Mormon Women

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January 7, 2008
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I love being a woman in the LDS church. I feel totally liberated and understood.

Some sections of society look upon LDS women with pity – they want to come and free us from our “brain-washed bondage.” Not only do I not need any intervention from “those who know better”, I don’t want it.

This is a church that celebrates women. It follows the example of Christ in loving, respecting and honoring women. Jesus first appeared to Mary, after His resurrection; his last instructions on the cross were for the well-being of his mother; He taught women as much as He taught men. His gospel is good news to EVERYONE – men, women and children, from all over the world, and His church plays no favorites. Women are just as much welcome to His love and salvation as men are, and that is one reason why I feel liberated as an LDS woman.

Another reason is that I am allowed and expected to be a woman; to do things that women enjoy doing. Deep down in the hearts of most women, they want to be home, with their children, nurturing and teaching them how to be contributing members of society. Financial obligations and social pressures make this very difficult for the majority of women in the world–but living an ole’ fashioned family life is something that LDS women are encouraged to do. Does this make us slaves in the kitchen? No. It just allows us to become unfettered by the social chains that demand that we “contribute” to society (all the while letting other people raise our children without any investment in their well-being). I’ve worked in an office. I’ve taught school. I’ve planned conferences and made travel arrangements and handled logistics and gone to fancy dinners (that I had to plan) and it does not even compare to being a mother. There is nothing as rewarding as loving and caring for a baby (or two) every day. Sure, I don’t sleep as much as I’d like, and I just got peed on while in the process of writing this blog. My shirt is often covered with baby-fluids, and my life has revolved around a 3-hour schedule for the last year, but I am so happy. I don’t dread anything in my day–no presentations, no ornery co-workers, no long boring meetings, no disrespectful teenagers and no tech malfunctions that put everything on hold. I find so much satisfaction in watching my son learn to walk and talk (and growl, thanks to his Dad), pick up food and feed himself, notice things around him and get excited about his toys. It can’t be explained, but it is wonderful. Trust me.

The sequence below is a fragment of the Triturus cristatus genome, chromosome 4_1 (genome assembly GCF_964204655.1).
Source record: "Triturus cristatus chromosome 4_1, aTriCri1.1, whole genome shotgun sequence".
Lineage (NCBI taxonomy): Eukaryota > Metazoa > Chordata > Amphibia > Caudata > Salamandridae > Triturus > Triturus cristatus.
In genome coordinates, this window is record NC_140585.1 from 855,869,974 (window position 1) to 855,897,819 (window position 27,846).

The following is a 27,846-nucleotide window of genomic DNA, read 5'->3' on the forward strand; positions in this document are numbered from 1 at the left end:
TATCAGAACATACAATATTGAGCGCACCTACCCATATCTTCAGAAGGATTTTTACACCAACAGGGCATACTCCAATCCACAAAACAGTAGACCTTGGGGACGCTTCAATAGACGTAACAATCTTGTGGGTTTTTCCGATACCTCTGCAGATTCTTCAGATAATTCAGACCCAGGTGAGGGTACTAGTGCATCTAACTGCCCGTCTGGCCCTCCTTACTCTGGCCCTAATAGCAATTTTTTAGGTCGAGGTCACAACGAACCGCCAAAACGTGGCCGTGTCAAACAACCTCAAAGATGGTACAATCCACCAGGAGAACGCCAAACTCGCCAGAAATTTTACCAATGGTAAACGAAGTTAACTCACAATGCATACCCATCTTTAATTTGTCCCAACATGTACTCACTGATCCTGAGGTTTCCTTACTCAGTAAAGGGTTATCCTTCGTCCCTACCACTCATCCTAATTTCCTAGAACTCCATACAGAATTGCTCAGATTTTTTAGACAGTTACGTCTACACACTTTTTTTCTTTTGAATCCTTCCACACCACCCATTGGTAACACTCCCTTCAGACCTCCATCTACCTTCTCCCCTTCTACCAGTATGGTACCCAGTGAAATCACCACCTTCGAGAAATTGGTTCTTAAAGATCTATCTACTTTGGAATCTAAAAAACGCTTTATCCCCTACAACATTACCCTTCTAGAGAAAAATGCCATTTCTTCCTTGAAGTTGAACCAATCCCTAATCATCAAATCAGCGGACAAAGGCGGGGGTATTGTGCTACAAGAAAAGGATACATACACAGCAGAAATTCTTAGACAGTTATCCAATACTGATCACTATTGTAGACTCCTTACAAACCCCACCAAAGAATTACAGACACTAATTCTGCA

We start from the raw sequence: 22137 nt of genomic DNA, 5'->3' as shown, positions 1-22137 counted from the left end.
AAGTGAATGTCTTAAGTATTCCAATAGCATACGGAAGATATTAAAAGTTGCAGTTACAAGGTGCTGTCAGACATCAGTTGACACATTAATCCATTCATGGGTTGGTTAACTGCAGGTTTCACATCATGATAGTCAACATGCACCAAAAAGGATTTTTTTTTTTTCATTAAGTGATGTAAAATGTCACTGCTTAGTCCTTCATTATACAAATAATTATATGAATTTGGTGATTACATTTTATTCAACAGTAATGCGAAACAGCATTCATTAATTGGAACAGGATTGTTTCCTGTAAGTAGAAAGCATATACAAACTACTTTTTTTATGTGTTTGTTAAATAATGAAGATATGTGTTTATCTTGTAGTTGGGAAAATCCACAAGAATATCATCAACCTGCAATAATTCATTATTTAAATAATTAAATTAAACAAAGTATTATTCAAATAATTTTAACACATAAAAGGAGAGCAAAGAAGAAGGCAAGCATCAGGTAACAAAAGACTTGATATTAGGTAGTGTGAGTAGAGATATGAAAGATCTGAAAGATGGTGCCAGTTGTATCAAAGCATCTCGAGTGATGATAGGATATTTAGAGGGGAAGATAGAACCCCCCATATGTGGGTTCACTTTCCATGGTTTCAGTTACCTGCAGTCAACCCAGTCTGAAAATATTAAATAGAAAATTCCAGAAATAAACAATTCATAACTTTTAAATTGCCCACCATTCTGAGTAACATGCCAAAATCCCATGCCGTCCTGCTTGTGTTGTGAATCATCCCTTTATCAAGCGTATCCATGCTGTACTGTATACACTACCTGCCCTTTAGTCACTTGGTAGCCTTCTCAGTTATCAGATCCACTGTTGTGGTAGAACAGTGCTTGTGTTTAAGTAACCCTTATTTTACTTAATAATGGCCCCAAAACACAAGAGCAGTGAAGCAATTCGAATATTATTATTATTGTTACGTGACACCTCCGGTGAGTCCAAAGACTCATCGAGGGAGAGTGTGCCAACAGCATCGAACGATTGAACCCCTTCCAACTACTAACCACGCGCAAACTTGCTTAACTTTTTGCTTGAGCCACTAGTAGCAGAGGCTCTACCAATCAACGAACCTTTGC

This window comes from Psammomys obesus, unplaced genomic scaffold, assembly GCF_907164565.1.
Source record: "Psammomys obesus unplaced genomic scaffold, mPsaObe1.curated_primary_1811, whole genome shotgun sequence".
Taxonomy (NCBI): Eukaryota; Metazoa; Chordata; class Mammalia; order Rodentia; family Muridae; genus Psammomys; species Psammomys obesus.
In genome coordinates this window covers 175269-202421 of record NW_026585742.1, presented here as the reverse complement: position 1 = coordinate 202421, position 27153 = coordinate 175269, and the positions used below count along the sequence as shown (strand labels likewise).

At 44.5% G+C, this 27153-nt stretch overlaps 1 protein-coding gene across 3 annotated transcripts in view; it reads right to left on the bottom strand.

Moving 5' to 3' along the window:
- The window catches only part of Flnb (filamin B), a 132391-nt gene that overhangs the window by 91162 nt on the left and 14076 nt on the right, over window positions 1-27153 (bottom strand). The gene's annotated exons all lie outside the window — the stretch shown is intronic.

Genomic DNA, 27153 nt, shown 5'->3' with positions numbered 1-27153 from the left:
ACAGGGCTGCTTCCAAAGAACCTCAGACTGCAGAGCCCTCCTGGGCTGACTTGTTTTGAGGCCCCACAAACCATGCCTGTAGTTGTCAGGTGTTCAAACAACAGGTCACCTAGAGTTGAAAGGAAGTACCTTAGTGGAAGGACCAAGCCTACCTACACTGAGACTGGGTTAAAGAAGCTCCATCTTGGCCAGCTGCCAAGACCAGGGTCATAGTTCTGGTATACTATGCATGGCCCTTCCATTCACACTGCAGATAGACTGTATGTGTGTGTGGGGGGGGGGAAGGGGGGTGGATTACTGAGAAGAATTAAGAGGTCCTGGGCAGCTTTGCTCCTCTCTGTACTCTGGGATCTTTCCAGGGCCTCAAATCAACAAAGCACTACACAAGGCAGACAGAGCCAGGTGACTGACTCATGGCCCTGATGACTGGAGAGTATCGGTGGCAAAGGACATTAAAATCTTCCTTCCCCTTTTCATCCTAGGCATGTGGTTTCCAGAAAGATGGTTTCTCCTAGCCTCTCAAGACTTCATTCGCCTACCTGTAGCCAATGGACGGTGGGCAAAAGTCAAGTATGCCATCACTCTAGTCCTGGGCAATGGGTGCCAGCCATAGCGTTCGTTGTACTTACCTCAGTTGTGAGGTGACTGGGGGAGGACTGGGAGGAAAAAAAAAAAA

Not all LDS women stay home with kids, of course, and that is fine too. Many women work and enjoy it, and they are in total compliance with the church as well. Liberating, isn’t it? We can choose what we want to do, but we are encouraged to do what we have been pre-programmed to enjoy. Families are strong, marriages are strong, people are happy–all doing exactly what God put us here to do.

Those who demand that women have a career may think that the only way to have equal respect is to have identical roles. This approach is like putting a thick and juicy steak and a flaky, delicious fresh peach pie in a blender so that one flavor will not dominate over the other – A well-cooked steak is just as satisfying as a well-prepared pie! (From the perspective of one who would prefer a pie to a steak). Grinding up steak and pie together would ruin the meal — the texture would be lost, the flavor combinations, the distinct tastes. These attributes make them unique, but they do not make one superior over the other. Likewise, putting men and women in a societal blender would not only not work, it would ruin the balance that we need.

Liberating.

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